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Immigration Minister announces first special assistance category migrants

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M edia Release Minister for Immigration, Local Government and Ethnic Affairs The Hon. Gerry Hand, MP

Parliament House, Canberra, AC T2600 Telephone: (06) 277 7860

MPS 8/92


The Minister for Immigration, Local Government and Ethnic Affairs, Mr Gerry Hand, today announced the first places to be allocated under Australia's new "Special Assistance" migration category.

A tentative total of up to 4,000 places has been decided, he said, to be distributed among ethnic minorities of the former Soviet Union, Yugoslavs, Croatians, Slovenians, East

Timorese and Lebanese applicants.

Mr Hand said the total was tentative at this stage because of the need to remain flexible in the light of changing world situations.

However, for the moment the overall total of 12,000 places in the Refugee, Humanitarian and Special Assistance stream of the migration program would be allocated as follows:

. Refugee and Special Humanitarian Program 5,380

. Special Assistance Category (including Lebanese Concession) up to 4,000

. On-shore applicants approximately 2,620

Mr Hand said the new Special Assistance Category, which he had announced in April last year, was introduced to give Australia flexibility in helping people who had a special need to resettle here, but who did not fit the United Nations definition of a refugee.

"The category may, for example, be used to assist individuals or groups who are suffering severe distress and/or displacement within their own countries," he said. "Many such people come from countries with strong community connections with Australia or have family here.

"Community support for our humanitarian approach to migration continues to be strong, and we have taken this action to ensure that our ability to respond to special circumstances is not constrained by problems of definition.

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"The Special Assistance Category is designed to allow us to reach people who are in situations of real need but who do not fit neatly into our traditional programs".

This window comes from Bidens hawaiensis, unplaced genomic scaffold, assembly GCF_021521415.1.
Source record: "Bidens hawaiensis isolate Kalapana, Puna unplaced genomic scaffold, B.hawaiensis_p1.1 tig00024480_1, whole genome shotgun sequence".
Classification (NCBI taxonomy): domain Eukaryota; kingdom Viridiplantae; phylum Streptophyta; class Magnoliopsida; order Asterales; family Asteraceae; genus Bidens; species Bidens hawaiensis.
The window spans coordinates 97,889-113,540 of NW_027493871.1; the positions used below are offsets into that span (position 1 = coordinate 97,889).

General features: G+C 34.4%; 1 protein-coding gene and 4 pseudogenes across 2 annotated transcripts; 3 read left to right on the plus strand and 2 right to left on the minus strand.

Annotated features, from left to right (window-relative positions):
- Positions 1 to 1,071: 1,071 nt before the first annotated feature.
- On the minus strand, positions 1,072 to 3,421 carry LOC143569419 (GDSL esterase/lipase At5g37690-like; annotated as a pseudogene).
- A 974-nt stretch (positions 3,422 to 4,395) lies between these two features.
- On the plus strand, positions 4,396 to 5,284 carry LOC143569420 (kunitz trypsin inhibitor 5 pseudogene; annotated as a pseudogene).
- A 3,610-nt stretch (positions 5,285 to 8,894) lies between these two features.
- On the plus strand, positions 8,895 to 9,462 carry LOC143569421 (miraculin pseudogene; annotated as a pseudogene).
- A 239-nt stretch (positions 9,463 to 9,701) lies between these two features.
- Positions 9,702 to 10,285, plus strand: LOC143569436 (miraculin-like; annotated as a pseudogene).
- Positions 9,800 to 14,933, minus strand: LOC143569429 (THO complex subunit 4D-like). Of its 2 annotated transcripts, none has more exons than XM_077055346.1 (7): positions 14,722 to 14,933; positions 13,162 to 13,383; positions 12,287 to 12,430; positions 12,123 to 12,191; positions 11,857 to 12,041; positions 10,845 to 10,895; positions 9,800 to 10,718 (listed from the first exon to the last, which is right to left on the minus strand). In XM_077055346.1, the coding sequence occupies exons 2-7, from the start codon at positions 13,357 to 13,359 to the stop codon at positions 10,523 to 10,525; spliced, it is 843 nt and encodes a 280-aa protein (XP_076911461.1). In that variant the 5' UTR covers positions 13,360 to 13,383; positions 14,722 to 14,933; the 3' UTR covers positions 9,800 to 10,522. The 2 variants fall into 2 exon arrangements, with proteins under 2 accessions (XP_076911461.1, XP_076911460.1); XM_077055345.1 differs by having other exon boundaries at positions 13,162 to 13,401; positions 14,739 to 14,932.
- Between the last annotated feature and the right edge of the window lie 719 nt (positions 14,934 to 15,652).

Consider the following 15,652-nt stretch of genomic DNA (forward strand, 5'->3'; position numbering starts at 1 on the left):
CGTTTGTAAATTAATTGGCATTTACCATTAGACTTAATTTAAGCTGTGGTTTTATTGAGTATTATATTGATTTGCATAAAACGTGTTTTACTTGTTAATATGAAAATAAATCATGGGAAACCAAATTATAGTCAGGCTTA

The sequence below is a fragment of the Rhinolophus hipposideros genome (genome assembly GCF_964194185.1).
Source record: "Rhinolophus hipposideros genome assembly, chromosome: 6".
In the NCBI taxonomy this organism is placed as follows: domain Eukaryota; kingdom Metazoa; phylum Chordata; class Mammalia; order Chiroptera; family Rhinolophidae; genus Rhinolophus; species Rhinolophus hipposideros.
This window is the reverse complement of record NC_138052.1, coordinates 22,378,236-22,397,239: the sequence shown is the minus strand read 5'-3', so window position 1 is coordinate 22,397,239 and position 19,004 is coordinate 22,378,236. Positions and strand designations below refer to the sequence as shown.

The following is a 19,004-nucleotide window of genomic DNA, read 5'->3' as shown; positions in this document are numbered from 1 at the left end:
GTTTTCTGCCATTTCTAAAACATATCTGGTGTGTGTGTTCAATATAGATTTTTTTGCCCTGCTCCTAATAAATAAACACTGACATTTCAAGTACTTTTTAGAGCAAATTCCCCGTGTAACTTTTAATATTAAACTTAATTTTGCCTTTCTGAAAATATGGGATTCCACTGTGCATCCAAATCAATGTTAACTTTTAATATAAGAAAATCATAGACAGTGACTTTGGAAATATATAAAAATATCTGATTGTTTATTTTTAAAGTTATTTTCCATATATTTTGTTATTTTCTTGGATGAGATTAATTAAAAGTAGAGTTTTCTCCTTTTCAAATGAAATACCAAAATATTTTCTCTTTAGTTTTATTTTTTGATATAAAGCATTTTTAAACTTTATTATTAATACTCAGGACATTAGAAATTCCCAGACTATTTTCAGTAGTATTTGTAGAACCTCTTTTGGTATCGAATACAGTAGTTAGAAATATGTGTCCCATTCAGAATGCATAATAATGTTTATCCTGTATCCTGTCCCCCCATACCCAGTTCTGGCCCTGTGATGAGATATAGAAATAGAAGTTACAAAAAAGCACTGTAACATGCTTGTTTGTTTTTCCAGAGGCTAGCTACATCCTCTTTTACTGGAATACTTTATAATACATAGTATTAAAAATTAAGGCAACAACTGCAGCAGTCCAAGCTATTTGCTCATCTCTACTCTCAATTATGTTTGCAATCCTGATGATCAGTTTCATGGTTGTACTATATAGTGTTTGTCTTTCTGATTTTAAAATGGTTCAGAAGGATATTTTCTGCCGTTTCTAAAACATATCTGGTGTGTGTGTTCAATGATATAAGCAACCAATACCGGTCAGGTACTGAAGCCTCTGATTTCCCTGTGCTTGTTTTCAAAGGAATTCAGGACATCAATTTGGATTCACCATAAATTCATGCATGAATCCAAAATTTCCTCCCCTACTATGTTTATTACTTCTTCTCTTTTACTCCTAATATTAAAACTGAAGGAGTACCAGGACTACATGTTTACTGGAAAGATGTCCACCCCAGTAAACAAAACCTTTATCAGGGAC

The Minister said the Government was mindful of current concerns about Australia's capacity to absorb new arrivals. Thus the numbers to be assisted in this way were not to be additional to the current humanitarian entry program, but

part of it.

"As I have previously announced, the Refugee and Special Humanitarian Program categories will take precedence in allocations; where demands are greater in those categories, Special Assistance numbers will be reduced accordingly," Mr Hand said.

"I have applied myself to a task which is of the utmost importance to the integrity of the immigration program - that of establishing priorities for resettlement, and refusing to allow a strict numerical regime to impede our

ability to respond to changing situations around the world.

"The current conflict in Yugoslavia, Croatia and Slovenia, for example, is one situation which I felt it necessary to consider in this context, in addition to the break-up of the Soviet Union and other developments in Eastern Europe and Asia.

"As far as the region of Europe formerly known as Yugoslavia is concerned, I have decided that the suffering of people caught up in the conflict there requires a humanitarian response from Australia, a land where so many immigrants from that country have settled and prospered".

Mr Hand said selection of people under the Special Assistance Category would focus on two main elements:

. the degree of distress suffered by an individual as a result of severe civil disorder or violence, or the fact that he or she is a member of a disadvantaged or repressed minority; and

. the extent of the person's link with Australia.

He said other sub-program criteria would apply to each group to ensure that selection is centred on those in greatest need of assistance.

CANBERRA 31 January, 1992

MEDIA ENQUIRIES: Lynne Adams Ursula Doyle Minister's Office DILGEA (06) 277.7860 (06) 264.2296